“Just sit right back and you’ll hear a tale, a tale of a fateful trip…” Academy Award winners Russell Crowe, Jennifer Connelly and Anthony Hopkins star in the tale of the greatest God-fearing, alcoholic, sea-navigating zookeeper ever born, Noah.
Noah – Russell Crowe
Naameh – Jennifer Connelly
Tubal-Cain – Ray Winstone
Ila – Emma Watson
Ham – Logan Lerman
Shem – Douglas Booth
Methuselah – Anthony HopkinsDirector – Darren Aronofsky
Screenplay – Darren Aronofsky & Ari Handel
Producer – Scott Franklin, Darren Aronofsky, Mary Parent & Arnon Milchan
Rated PG-13 for violence, disturbing images and brief suggestive content
Based on the Biblical account in Genesis that, unless you’ve been hiding under a rock your entire life, most everyone knows about, Noah (Russell Crowe) and his family – wife Naameh (Jennifer Connelly) and three sons Shem (Douglas Booth), Ham (Logan Lerman) and Japheth (Leo McHugh Carroll) – are fighting to survive in a barren, post-apocalyptic world where pretty much everything them has gone to hell in a handbasket. When Noah begins to suffer from disturbing visions, he realizes, with some sage help from his very, very, very elderly grandfather Methuselah (Anthony Hopkins), that the Creator will destroy the earth for all of mankind’s wickedness. To survive the inevitable aquatic apocalypse, Noah and his family must build an ark to shelter themselves and the animals.
While building the ark, Noah is met with some opposition from the fierce tribal leader Tubal-Cain (Ray Winstone) – a man Noah has some history with as a child – who wants to seize the ark from Noah before the great deluge can wipe him off the face of the earth.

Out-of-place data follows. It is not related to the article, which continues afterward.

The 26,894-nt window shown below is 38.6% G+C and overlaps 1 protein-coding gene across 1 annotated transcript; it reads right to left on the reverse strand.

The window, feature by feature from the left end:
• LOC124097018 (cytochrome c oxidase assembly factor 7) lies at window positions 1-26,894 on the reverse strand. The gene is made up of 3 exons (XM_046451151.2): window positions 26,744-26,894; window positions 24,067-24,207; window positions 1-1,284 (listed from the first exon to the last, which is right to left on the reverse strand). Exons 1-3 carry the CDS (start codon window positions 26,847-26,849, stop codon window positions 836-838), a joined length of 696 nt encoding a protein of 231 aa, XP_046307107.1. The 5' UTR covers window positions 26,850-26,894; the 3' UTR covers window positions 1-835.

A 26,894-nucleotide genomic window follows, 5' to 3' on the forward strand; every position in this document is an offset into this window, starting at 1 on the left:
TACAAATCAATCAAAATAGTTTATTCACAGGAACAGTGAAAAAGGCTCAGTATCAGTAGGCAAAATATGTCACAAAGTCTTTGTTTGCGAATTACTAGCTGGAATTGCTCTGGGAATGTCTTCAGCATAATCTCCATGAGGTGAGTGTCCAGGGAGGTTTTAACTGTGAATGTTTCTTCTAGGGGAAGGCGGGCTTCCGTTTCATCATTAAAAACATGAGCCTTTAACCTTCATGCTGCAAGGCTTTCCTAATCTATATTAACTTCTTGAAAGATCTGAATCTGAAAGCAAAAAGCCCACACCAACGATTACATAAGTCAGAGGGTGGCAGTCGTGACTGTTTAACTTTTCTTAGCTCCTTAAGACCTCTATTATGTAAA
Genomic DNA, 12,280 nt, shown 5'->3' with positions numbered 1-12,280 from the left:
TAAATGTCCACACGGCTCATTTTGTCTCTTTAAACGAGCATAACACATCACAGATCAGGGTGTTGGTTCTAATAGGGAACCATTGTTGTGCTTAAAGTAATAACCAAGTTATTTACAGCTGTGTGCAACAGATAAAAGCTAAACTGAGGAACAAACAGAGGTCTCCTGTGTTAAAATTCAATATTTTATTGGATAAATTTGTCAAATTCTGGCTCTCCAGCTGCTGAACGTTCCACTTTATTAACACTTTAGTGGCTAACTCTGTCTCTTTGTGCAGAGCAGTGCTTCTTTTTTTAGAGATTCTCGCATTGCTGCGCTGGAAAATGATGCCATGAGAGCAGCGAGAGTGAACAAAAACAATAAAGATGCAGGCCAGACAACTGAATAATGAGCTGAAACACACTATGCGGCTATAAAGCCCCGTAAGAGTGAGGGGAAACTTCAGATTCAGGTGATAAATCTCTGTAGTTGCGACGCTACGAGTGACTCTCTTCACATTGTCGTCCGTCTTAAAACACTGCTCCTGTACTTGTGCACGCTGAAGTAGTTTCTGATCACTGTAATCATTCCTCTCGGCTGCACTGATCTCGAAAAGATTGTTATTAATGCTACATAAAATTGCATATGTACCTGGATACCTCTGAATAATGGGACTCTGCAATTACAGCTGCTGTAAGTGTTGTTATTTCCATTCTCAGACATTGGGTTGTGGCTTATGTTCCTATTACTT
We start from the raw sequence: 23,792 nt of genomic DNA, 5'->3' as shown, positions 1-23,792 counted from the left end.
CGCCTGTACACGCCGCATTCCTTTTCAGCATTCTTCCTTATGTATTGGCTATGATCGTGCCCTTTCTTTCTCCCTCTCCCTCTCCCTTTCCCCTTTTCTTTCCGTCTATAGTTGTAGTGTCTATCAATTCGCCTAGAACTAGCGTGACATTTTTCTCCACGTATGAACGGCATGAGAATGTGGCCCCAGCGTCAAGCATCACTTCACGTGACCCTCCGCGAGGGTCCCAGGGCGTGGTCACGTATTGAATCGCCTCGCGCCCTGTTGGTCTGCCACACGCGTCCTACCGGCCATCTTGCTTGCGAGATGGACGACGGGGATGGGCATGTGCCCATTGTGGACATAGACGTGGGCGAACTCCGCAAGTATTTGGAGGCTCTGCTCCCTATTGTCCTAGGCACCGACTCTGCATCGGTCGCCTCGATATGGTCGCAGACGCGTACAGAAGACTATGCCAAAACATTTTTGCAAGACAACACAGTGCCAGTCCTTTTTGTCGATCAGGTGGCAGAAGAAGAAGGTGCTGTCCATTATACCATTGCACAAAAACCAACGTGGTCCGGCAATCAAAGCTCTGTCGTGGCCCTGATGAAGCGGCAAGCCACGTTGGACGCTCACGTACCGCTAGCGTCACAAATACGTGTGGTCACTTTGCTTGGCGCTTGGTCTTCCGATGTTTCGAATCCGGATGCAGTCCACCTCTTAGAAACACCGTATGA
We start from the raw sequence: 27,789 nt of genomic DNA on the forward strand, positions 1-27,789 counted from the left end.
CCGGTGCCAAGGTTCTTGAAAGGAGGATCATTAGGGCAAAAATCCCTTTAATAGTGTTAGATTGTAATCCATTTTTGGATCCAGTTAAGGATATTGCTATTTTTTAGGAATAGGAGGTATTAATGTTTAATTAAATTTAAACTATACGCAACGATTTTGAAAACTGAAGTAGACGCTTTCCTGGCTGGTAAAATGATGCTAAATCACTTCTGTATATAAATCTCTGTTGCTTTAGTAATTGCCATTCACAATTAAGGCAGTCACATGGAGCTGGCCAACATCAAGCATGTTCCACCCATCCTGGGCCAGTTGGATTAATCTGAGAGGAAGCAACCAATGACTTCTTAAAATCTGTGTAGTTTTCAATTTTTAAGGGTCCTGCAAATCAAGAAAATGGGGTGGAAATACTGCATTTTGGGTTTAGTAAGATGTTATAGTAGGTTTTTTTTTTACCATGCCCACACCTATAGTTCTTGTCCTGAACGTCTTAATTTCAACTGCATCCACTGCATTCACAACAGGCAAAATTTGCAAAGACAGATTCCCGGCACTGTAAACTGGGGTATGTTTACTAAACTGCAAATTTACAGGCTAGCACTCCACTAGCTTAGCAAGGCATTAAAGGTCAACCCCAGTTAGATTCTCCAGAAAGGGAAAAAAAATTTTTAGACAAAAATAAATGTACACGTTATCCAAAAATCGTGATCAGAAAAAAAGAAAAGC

Obviously, this film has generated a ton of controversy, even months before it was actually released. Anytime any movie based off the Bible’s gonna stir up controversy, with the anti-God crowd bemoaning, “Ugh… Why is Aronofsky wasting his time with crap like this?” (mostly just internet noobs looking for a reason to troll), and then the pro-God crowd ranting that the film better follow every single word and punctuation mark in the Bible. Don’t add or take away anything ’cause it’s damnation to hell if you do. Well, to those that follow the good Lord like I do, you know that Noah’s gonna be a difficult film for anyone to pull off a feature-film length narrative since it’s only about four chapters in Genesis. I’m all for remaining faithful to the source, but unlike other more extensive Biblical tales like Jacob, Joseph, Moses or David where their narrative is mostly cradle to grave, creative liberties are gonna have to be made with a story like Noah.
Or, here’s a thought to those complaining on both sides of the aisle. Don’t see the movie. End of story.
That out of the way, after all the hoopla and hype, I can say that while Noah’s not a perfect film, certainly not the best out of Aronofsky’s canon, it is still quite an enjoyable experience. I mean, after witnessing something like God’s Not Dead last week, you can really do no worse.
If there is anything co-writer/director Darren Aronofsky has proven he excels at, it’s creating lead characters filled with obsession like we’ve seen him do in Pi, Requiem for a Dream, The Wrestler, The Fountain (which I’ll admit I liked), and Black Swan. Out of all the characters in the Bible, it’s no wonder he’d go with Noah. Despite the limited character arc to the man, if you really sit back and think about it, there is an obsessive nature to Noah that’s perfect for Aronofsky’s vision. As you see the film unfold, scene by scene, you can immediately tell his unique and beautiful visual style right away.